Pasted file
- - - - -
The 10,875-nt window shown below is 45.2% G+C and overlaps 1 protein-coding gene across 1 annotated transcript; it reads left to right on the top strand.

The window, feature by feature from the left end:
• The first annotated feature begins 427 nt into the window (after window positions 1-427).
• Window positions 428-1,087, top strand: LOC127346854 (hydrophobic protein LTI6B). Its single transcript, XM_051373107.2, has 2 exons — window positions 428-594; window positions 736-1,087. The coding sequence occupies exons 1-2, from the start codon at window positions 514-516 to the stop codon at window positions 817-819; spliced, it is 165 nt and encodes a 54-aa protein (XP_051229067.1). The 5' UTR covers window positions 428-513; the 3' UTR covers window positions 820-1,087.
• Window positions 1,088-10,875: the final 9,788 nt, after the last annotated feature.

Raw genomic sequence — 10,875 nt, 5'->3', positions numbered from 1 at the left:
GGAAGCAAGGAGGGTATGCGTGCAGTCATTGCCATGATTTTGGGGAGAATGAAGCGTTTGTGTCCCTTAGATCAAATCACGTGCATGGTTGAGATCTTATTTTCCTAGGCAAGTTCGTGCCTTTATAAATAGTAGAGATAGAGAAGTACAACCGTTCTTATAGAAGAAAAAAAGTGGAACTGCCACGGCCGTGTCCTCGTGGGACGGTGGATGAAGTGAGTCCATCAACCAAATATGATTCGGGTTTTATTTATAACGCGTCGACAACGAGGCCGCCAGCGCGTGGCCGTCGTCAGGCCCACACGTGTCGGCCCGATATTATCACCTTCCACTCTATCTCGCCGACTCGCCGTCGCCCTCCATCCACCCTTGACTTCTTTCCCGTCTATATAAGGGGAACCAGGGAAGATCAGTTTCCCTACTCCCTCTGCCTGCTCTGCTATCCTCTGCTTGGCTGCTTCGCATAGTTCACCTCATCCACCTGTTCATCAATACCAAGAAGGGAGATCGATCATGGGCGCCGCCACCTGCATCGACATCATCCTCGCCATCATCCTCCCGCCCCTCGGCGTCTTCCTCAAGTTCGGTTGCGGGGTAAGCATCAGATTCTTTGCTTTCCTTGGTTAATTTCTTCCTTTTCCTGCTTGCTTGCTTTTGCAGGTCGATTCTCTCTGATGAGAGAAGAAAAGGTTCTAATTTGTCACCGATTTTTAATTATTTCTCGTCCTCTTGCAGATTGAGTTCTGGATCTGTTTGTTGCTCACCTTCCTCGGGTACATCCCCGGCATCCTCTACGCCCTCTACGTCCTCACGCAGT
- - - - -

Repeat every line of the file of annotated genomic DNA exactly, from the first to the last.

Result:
The 10,875-nt window shown below is 45.2% G+C and overlaps 1 protein-coding gene across 1 annotated transcript; it reads left to right on the top strand.

The window, feature by feature from the left end:
• The first annotated feature begins 427 nt into the window (after window positions 1-427).
• Window positions 428-1,087, top strand: LOC127346854 (hydrophobic protein LTI6B). Its single transcript, XM_051373107.2, has 2 exons — window positions 428-594; window positions 736-1,087. The coding sequence occupies exons 1-2, from the start codon at window positions 514-516 to the stop codon at window positions 817-819; spliced, it is 165 nt and encodes a 54-aa protein (XP_051229067.1). The 5' UTR covers window positions 428-513; the 3' UTR covers window positions 820-1,087.
• Window positions 1,088-10,875: the final 9,788 nt, after the last annotated feature.

Raw genomic sequence — 10,875 nt, 5'->3', positions numbered from 1 at the left:
GGAAGCAAGGAGGGTATGCGTGCAGTCATTGCCATGATTTTGGGGAGAATGAAGCGTTTGTGTCCCTTAGATCAAATCACGTGCATGGTTGAGATCTTATTTTCCTAGGCAAGTTCGTGCCTTTATAAATAGTAGAGATAGAGAAGTACAACCGTTCTTATAGAAGAAAAAAAGTGGAACTGCCACGGCCGTGTCCTCGTGGGACGGTGGATGAAGTGAGTCCATCAACCAAATATGATTCGGGTTTTATTTATAACGCGTCGACAACGAGGCCGCCAGCGCGTGGCCGTCGTCAGGCCCACACGTGTCGGCCCGATATTATCACCTTCCACTCTATCTCGCCGACTCGCCGTCGCCCTCCATCCACCCTTGACTTCTTTCCCGTCTATATAAGGGGAACCAGGGAAGATCAGTTTCCCTACTCCCTCTGCCTGCTCTGCTATCCTCTGCTTGGCTGCTTCGCATAGTTCACCTCATCCACCTGTTCATCAATACCAAGAAGGGAGATCGATCATGGGCGCCGCCACCTGCATCGACATCATCCTCGCCATCATCCTCCCGCCCCTCGGCGTCTTCCTCAAGTTCGGTTGCGGGGTAAGCATCAGATTCTTTGCTTTCCTTGGTTAATTTCTTCCTTTTCCTGCTTGCTTGCTTTTGCAGGTCGATTCTCTCTGATGAGAGAAGAAAAGGTTCTAATTTGTCACCGATTTTTAATTATTTCTCGTCCTCTTGCAGATTGAGTTCTGGATCTGTTTGTTGCTCACCTTCCTCGGGTACATCCCCGGCATCCTCTACGCCCTCTACGTCCTCACGCAGT